Role confusion was assessed not only as a risk factor for the PSWs themselves. Participants in Ahmedabad expressed fears of a negative impact of role uncertainty for the peer support concept.

“But the important thing is that if they (PSWs) are also considered professionals then the peer feeling will go away” (AD 429).

In contrast to widely shared views on role boundaries between MHWs and PSWs and a strong need for role clarity, the role issue was discussed controversially in Be’er Sheva (BGU 171). Although not all participants agreed with such a perspective, some provided strong arguments for the existence of similarities between PSWs and MHWs regarding their mental health experiences:

“There is no difference between someone who is a professional employee and someone who is a consumer-as-provider (…) we all come from a certain life experience, with certain difficulties that we encounter, facing the service-users and we really all work on it. With him, certain problems will come up, and with him, certain problems will come up” (BGU 179).

However, some participants also reported problems that could emerge from role diffusions, for example when consumers as providers  do not share their knowledge about service users with MHWs (BGU 73). Therefore, for a few participants, role definitions are sometimes necessary (BGU 167).

On account of the long-standing experiences with peer support services, participants in Hamburg did not discuss PSWs’ roles and responsibilities in relation to those of MHWs. Rather, the focus groups turned into a controversial discussion on the “new” vs. “established” PSWs and their roles. Participants raised concerns on how to match the “new” UPSIDES intervention with an established program. UPSIDES was assessed as a competing program to an established peer support program (“Ex-In”):

“B1: What irritates me is also () I can already see from the offer that it is a definite competition.

I: It’s not supposed to be there.

B1: It’s not supposed to be that, I already said that, we talked about it a lot. But the feeling is just there. Where is there a difference?” (UKE 35).

As a consequence of the competing structure of PSWs, participants discussed several risks including decreasing recognition of the established peer program, qualification of PSWs, unequal payment as a result of different program financing, and different PSWs’ tasks due to time and costs of the two (different) training programs.

Team collaboration and PSWs’ position in mental health services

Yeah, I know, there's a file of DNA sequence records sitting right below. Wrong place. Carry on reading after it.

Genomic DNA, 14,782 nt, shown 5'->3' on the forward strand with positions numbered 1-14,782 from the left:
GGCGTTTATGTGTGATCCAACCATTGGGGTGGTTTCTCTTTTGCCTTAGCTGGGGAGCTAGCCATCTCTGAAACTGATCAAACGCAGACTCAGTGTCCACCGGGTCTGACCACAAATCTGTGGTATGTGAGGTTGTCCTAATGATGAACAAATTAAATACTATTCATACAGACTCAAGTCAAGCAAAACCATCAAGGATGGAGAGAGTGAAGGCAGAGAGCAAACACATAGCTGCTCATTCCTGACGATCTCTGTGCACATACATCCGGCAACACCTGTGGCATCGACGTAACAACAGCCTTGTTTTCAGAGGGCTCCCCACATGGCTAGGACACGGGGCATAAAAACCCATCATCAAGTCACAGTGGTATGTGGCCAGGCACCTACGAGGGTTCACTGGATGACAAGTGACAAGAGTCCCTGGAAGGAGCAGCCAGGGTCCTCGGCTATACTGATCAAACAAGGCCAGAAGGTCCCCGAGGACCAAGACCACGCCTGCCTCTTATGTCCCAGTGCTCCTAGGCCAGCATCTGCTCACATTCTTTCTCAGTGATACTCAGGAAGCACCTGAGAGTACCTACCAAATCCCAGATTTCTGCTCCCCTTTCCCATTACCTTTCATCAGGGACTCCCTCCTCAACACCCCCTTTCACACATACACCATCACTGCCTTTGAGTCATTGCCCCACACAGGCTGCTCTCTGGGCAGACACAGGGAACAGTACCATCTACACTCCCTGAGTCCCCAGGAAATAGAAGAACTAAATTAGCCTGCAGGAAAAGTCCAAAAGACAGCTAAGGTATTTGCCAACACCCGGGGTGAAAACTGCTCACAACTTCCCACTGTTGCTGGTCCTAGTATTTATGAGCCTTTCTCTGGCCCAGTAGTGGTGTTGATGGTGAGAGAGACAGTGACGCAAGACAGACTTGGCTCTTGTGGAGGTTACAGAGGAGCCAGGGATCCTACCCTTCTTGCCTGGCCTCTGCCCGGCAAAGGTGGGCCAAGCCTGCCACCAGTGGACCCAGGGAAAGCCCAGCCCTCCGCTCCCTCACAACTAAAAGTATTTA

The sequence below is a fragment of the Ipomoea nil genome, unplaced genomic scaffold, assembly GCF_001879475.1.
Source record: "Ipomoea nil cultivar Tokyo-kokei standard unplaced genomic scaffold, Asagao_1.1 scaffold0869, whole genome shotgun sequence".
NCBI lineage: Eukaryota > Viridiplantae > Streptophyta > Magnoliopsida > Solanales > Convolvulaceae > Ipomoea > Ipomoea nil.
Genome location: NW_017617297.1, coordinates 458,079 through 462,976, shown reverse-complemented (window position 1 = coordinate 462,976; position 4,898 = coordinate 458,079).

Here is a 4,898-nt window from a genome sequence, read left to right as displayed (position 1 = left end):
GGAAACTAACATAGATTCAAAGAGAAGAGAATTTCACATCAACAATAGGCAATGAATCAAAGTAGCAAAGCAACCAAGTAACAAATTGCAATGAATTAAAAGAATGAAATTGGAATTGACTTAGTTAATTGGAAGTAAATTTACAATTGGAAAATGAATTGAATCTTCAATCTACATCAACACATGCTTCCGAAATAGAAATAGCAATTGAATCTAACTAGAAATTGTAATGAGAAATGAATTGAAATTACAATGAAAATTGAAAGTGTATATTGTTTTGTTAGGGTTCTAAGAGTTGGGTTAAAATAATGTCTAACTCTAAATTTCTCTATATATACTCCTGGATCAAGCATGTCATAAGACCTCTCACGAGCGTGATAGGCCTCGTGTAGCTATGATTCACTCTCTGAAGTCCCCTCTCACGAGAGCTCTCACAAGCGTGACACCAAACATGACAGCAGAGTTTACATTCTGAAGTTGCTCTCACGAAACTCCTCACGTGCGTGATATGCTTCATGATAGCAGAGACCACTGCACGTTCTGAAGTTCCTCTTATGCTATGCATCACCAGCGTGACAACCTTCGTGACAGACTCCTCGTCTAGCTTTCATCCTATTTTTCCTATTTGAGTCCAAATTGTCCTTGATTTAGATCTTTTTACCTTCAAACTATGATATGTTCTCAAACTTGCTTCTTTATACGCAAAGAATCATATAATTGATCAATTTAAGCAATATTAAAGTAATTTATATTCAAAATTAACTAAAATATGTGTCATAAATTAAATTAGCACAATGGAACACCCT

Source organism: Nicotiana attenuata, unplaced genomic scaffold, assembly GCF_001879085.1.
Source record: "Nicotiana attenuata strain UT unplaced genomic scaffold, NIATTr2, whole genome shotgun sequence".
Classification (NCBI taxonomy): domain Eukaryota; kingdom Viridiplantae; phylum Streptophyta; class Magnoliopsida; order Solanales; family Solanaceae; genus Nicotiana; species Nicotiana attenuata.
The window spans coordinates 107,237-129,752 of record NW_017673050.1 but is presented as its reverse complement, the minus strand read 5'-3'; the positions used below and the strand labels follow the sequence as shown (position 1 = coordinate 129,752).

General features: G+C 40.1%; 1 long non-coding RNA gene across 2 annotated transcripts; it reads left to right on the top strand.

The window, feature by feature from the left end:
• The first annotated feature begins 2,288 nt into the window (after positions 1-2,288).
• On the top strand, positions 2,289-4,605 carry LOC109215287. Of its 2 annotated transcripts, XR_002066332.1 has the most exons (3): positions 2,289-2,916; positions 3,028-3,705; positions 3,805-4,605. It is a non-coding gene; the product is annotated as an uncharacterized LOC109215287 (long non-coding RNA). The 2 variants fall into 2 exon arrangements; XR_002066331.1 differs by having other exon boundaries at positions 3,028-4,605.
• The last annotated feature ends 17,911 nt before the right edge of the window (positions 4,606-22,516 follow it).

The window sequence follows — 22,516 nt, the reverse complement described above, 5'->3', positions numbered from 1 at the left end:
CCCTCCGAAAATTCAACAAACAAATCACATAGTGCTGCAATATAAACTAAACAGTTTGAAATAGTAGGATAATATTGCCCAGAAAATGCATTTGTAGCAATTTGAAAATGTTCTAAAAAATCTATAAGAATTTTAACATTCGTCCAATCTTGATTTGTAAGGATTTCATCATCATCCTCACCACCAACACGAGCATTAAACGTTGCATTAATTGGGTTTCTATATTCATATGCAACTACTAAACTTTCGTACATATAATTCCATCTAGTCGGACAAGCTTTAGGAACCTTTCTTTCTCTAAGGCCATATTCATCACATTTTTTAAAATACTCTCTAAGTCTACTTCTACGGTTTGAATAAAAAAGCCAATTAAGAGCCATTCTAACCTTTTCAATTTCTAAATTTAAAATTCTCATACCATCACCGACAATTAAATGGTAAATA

Focus group participants discussed different forms of collaboration between MHWs and PSWs and positions of PSWs in the mental health services including PSWs as supporters and utilizers of the mental health system, PSWs as “equal” partners, and collaboration as (controlled) trust and commitment.

MHWs’ perspectives on PSW’s roles and responsibilities were closely related to their views on collaboration options and the assigned status of PSWs in the mental health service system. Participants in Butabika, Dar es Salaam and Ahmedabad described PSWs as supporters of the mental health system including a medical focus on mental health. MHWs mentioned mutual benefits of collaborations with PSWs: On the one hand, mental health services benefit from peer support (BU 33)(DS 77). On the other hand, participants expressed caring attitudes towards PSWs (DS 31)(DS 76)(AD 300). For participants in Ahmedabad, as a consequence of the mutual benefit, anticipated risks and challenges for PSWs can be managed by guidance and support by MHWs (AD 147).

Participants in Be’er Sheva shared an understanding of an (ideal of) equal partnership between MHWs and PSWs (BGU 113). They emphasized a strong orientation towards cooperating at eye-level where both bring a distinct but equally valuable experience. From this perspective, PSWs and MHWs complement each other equally and contribute “as partners” (BGU 70)(BGU 91). Consequently, participants expressed accepting attitudes including approaches focusing on capability, empowerment and strengths, even during challenging situations (BGU 66). Mutuality of trust and exchange between team colleagues was emphasized (BGU 70). Participants highlighted the “flexibility” of mental health services as an important prerequisite for implementing peer support programs and for delivering of peer support (BGU 133). However, stigma was mentioned as an important barrier to the acceptance of PSWs from MHWs and service users as well. References to stigma mirror hierarchical structures where PSWs are perceived as being in a “lower” status (BGU 38)(BGU 114).